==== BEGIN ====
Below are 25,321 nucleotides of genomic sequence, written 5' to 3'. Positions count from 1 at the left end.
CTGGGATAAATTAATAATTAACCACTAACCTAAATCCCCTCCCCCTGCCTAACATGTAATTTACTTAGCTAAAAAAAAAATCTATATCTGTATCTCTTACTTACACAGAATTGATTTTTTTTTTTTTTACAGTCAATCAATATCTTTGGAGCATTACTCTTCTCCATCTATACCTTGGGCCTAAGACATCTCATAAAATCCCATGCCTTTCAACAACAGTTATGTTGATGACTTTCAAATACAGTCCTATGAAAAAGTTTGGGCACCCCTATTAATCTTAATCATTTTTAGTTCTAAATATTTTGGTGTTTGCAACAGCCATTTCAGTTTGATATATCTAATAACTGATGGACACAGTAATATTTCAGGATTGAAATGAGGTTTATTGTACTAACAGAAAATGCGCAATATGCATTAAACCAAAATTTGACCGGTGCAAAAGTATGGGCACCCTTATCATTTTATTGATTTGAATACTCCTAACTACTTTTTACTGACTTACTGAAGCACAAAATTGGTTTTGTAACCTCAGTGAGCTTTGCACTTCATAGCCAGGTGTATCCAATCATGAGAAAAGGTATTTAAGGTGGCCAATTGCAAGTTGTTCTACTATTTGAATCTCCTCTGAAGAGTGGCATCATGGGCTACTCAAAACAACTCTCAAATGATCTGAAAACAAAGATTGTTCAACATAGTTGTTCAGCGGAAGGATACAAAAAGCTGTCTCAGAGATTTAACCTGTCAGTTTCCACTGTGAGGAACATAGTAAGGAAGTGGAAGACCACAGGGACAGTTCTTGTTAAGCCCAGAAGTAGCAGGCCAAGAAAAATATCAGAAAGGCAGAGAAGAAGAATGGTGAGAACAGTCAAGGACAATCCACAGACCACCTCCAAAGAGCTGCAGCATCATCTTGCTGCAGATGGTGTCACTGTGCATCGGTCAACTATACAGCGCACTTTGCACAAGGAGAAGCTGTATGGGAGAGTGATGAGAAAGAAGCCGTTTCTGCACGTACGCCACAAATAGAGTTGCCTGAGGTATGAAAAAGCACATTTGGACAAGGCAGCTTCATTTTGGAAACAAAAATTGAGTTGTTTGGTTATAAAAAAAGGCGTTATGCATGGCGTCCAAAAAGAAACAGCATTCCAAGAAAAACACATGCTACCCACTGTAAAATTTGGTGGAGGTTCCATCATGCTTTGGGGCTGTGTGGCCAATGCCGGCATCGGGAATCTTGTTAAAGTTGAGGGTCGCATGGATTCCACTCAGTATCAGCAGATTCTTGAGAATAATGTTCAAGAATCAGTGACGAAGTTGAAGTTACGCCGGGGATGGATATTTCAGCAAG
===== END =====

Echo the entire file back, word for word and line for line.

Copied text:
Below are 25,321 nucleotides of genomic sequence, written 5' to 3'. Positions count from 1 at the left end.
CTGGGATAAATTAATAATTAACCACTAACCTAAATCCCCTCCCCCTGCCTAACATGTAATTTACTTAGCTAAAAAAAAAATCTATATCTGTATCTCTTACTTACACAGAATTGATTTTTTTTTTTTTTACAGTCAATCAATATCTTTGGAGCATTACTCTTCTCCATCTATACCTTGGGCCTAAGACATCTCATAAAATCCCATGCCTTTCAACAACAGTTATGTTGATGACTTTCAAATACAGTCCTATGAAAAAGTTTGGGCACCCCTATTAATCTTAATCATTTTTAGTTCTAAATATTTTGGTGTTTGCAACAGCCATTTCAGTTTGATATATCTAATAACTGATGGACACAGTAATATTTCAGGATTGAAATGAGGTTTATTGTACTAACAGAAAATGCGCAATATGCATTAAACCAAAATTTGACCGGTGCAAAAGTATGGGCACCCTTATCATTTTATTGATTTGAATACTCCTAACTACTTTTTACTGACTTACTGAAGCACAAAATTGGTTTTGTAACCTCAGTGAGCTTTGCACTTCATAGCCAGGTGTATCCAATCATGAGAAAAGGTATTTAAGGTGGCCAATTGCAAGTTGTTCTACTATTTGAATCTCCTCTGAAGAGTGGCATCATGGGCTACTCAAAACAACTCTCAAATGATCTGAAAACAAAGATTGTTCAACATAGTTGTTCAGCGGAAGGATACAAAAAGCTGTCTCAGAGATTTAACCTGTCAGTTTCCACTGTGAGGAACATAGTAAGGAAGTGGAAGACCACAGGGACAGTTCTTGTTAAGCCCAGAAGTAGCAGGCCAAGAAAAATATCAGAAAGGCAGAGAAGAAGAATGGTGAGAACAGTCAAGGACAATCCACAGACCACCTCCAAAGAGCTGCAGCATCATCTTGCTGCAGATGGTGTCACTGTGCATCGGTCAACTATACAGCGCACTTTGCACAAGGAGAAGCTGTATGGGAGAGTGATGAGAAAGAAGCCGTTTCTGCACGTACGCCACAAATAGAGTTGCCTGAGGTATGAAAAAGCACATTTGGACAAGGCAGCTTCATTTTGGAAACAAAAATTGAGTTGTTTGGTTATAAAAAAAGGCGTTATGCATGGCGTCCAAAAAGAAACAGCATTCCAAGAAAAACACATGCTACCCACTGTAAAATTTGGTGGAGGTTCCATCATGCTTTGGGGCTGTGTGGCCAATGCCGGCATCGGGAATCTTGTTAAAGTTGAGGGTCGCATGGATTCCACTCAGTATCAGCAGATTCTTGAGAATAATGTTCAAGAATCAGTGACGAAGTTGAAGTTACGCCGGGGATGGATATTTCAGCAAG